Schizophrenia-Like Psychosis and Epilepsy: The Status of the Relationship
The term psychosis must be strictly and narrowly defined in any analysis. Some of the problems in the literature relate to varying definitions of psychosis. For this analysis, only psychosis with predominantly schizophreniform features and occurring in clear consciousness are included.
It must be appreciated that both epilepsy and schizophrenia are heterogeneous disorders. The question is, therefore, the relationship between which epilepsy and what kind of psychosis?
The similarity between temporal lobe phenomena and psychotic symptoms does not necessarily mean that they have a common origin.
The two themes that have dominated psychiatric thought on the association are (1) they occur together more often than chance (“affinity”) and (2) they are “antagonistic” to each other. These seemingly incompatible observations must be reconciled.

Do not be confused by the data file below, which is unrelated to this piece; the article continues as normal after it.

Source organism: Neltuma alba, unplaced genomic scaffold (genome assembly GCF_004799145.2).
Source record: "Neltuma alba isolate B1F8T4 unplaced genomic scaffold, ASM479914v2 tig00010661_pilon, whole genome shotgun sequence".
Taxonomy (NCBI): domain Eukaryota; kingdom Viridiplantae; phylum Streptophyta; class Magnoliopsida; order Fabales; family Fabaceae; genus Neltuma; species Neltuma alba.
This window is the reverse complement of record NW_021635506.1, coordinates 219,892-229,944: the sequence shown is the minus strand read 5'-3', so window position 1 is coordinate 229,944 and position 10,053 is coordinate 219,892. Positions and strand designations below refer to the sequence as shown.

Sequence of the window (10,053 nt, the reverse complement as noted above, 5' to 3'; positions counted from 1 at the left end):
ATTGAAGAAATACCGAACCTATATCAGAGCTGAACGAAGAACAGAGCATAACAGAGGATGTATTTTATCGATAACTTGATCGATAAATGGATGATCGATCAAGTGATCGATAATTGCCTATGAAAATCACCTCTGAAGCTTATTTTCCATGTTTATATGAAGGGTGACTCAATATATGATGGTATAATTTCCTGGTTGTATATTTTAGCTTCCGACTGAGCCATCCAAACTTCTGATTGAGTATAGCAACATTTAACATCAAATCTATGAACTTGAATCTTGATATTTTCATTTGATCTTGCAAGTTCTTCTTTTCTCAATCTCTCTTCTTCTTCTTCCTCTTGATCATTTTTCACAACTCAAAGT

The epileptic brain is not normal between clinical seizures. The association is with epilepsy and not seizures alone. Moreover, epilepsy is not a static process, and the brain of the epileptic patient is undergoing structural and neurochemical change, before and after the development of seizures, to which ictal events actually contribute (Engel 1996). The same is probably true for schizophrenia (Olney and Farber 1995).
KeywordsTemporal Lobe Epilepsy Epileptic Patient Temporal Lobe Epilepsy Patient Clear Consciousness Schizophrenic Brain
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